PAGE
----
Do we need more stuff in space? Sure, what is one more to add to the more of 500,000 pieces already there (as of 2013)...

 

If you didn't detect the sarcasm, I meant we don't need more junk up there. and when it comes back where is it going to land? Is it safe? Won't it hit any airplane or fall into someone's roof?

 

 

You cannot be serious??

 

Made of carbon fibre, a couple of kg, less than 2m in diameter, hundreds of km above earth and you think any of those things are a possibility?

 

Surely your sarcasm is in the second line!!


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  Reply # 1946956 26-Jan-2018 07:15
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I tore this jackass a new one and this happened lol.

 





 


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  Reply # 1946959 26-Jan-2018 07:24
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Whilst it is very cool, I question how much this is a *NZ* innovation. RocketLab NZ is a wholly owned subsidiary of RocketLab (US). How much of the business is the NZ-created content? Would this be like like French Guiana claiming to be the home of the Ariane rocket?

 

 


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  Reply # 1946966 26-Jan-2018 07:53
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I think this is a super jackass thing to do.

 

Like the idiot who burnt his name onto those patients organs: It hasn't done any real, actual harm, but it's a real "Look at me" d|ck move.

 

Think about it this way: If Donald Trump had done this, you'll all be falling over yourselves to say what a pompous, ego inflating action it was.




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  Reply # 1946970 26-Jan-2018 08:05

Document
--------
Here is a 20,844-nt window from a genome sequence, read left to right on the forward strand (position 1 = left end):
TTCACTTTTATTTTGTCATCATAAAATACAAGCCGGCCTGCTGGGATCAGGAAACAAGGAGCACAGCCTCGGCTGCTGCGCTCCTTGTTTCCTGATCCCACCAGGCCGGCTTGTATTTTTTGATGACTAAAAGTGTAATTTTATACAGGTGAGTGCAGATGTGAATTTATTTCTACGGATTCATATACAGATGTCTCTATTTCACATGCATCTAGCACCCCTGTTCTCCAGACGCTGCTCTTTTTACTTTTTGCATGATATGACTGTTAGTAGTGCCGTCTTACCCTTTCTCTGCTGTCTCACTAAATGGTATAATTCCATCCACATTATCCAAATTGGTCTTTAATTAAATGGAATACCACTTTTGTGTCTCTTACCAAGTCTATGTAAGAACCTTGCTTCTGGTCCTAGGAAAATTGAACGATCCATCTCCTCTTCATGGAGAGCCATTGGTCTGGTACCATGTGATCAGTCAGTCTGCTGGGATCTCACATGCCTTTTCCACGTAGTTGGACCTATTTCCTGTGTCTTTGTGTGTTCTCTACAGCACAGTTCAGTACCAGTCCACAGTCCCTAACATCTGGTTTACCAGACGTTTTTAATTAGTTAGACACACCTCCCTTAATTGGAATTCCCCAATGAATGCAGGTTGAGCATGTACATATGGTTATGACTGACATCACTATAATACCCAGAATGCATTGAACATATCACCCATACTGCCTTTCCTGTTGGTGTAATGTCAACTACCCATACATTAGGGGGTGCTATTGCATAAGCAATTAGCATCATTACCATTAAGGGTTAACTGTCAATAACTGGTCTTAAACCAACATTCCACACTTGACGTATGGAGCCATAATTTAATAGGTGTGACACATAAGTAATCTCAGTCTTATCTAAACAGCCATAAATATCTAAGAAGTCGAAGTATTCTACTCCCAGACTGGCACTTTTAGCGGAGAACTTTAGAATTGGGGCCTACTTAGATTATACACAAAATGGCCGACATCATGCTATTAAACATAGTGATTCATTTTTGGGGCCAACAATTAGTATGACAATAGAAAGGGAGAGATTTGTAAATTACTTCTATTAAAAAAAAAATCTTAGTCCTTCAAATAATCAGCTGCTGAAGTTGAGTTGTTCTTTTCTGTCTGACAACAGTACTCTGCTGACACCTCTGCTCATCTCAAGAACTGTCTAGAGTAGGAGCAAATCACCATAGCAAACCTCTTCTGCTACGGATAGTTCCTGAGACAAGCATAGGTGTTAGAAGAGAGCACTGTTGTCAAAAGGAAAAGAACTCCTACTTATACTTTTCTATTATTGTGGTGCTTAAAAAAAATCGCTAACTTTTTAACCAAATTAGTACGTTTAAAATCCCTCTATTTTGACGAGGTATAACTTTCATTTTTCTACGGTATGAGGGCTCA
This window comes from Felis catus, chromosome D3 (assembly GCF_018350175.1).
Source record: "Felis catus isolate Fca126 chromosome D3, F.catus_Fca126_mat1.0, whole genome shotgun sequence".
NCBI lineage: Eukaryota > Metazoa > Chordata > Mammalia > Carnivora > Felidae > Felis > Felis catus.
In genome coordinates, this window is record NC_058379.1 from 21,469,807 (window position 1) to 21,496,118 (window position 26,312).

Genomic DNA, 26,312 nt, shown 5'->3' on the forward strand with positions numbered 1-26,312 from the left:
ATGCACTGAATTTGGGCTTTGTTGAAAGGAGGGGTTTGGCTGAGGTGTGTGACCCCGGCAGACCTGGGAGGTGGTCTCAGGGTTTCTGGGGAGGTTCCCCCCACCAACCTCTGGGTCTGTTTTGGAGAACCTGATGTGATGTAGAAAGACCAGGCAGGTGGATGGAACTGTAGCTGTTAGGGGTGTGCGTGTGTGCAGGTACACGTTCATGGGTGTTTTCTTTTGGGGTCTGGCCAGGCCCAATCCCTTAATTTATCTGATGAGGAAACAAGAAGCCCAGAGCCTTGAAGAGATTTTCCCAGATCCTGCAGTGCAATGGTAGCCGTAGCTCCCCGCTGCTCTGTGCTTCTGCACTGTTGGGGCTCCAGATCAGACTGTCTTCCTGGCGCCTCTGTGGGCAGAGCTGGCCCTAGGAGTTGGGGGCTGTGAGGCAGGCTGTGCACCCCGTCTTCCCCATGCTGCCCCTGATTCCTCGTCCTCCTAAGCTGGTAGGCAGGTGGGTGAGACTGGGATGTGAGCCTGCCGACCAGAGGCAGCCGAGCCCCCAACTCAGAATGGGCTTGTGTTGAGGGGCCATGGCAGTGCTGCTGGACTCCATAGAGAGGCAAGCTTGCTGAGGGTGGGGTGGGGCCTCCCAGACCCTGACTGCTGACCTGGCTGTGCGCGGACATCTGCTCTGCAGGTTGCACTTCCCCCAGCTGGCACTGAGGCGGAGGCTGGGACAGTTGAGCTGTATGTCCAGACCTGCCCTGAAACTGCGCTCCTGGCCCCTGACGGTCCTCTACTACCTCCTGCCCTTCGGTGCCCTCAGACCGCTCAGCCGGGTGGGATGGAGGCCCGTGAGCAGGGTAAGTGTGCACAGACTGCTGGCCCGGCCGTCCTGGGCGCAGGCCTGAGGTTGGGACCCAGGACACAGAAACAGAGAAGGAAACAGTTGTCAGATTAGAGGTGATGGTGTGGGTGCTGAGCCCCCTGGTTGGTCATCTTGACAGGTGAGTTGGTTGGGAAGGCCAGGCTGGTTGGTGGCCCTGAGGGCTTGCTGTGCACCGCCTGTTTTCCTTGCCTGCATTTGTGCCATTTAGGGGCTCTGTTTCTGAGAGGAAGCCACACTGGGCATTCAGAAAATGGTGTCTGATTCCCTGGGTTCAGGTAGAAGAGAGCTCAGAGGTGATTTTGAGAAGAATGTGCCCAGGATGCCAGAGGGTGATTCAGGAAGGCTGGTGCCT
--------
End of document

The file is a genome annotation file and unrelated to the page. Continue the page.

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Wow. You cant compare Trump doing something unrelated to his role, to a satellite launch company launching a satellite. It cost them money, it will earn no revenue, and its a temporary feel good factor, as compared to what humans normally do, take, take, take.


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  Reply # 1946971 26-Jan-2018 08:07
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I'm curious:

 

1. What causes re-entry in 90 days?

 

2. What keeps other expensive satellites in orbit for longer periods?

 

I'm assuming:

 

1. Gravitational pull lowers it bit by bit over the 90 days until it eventually can't stay up no more?

 

2. More expensive satellites orbit higher and gravitational pull has less influence on them?

 

Any scientists out there?




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  Reply # 1946973 26-Jan-2018 08:15
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dafman:

 

I'm curious:

 

1. What causes re-entry in 90 days?

 

2. What keeps other expensive satellites in orbit for longer periods?

 

I'm assuming:

 

1. Gravitational pull lowers it bit by bit over the 90 days until it eventually can't stay up no more?

 

2. More expensive satellites orbit higher and gravitational pull has less influence on them?

 

Any scientists out there?

 

 

Everything decays on low orbit. ISS has to boost itself back up every now and then. Low earth Orbit has a very small amount of atmosphere, that's drag. I also assume that high orbit doesn't decay, i.e. satellites such as Optus. Unsure if they have a boost mechanism, especially as they are geo stationary, they orbit at a speed that matches the Earth's rotation. The Moon is actually moving away, I recall about a cm a year.

 

Like anything in the Universe, its amazing!




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  Reply # 1946974 26-Jan-2018 08:17
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@dafman

 

While the satellites are geo-stationary – that is, they stay at a fixed position relative to Earth - they can often shift out of its designated position, or orbital slot, due to the shape and tilt of the planet. Through the control centre, satellite operators can gently nudge them back into place.

 

https://www.arnnet.com.au/slideshow/393410/pictures-inside-optus-satellite-earth-station-belrose/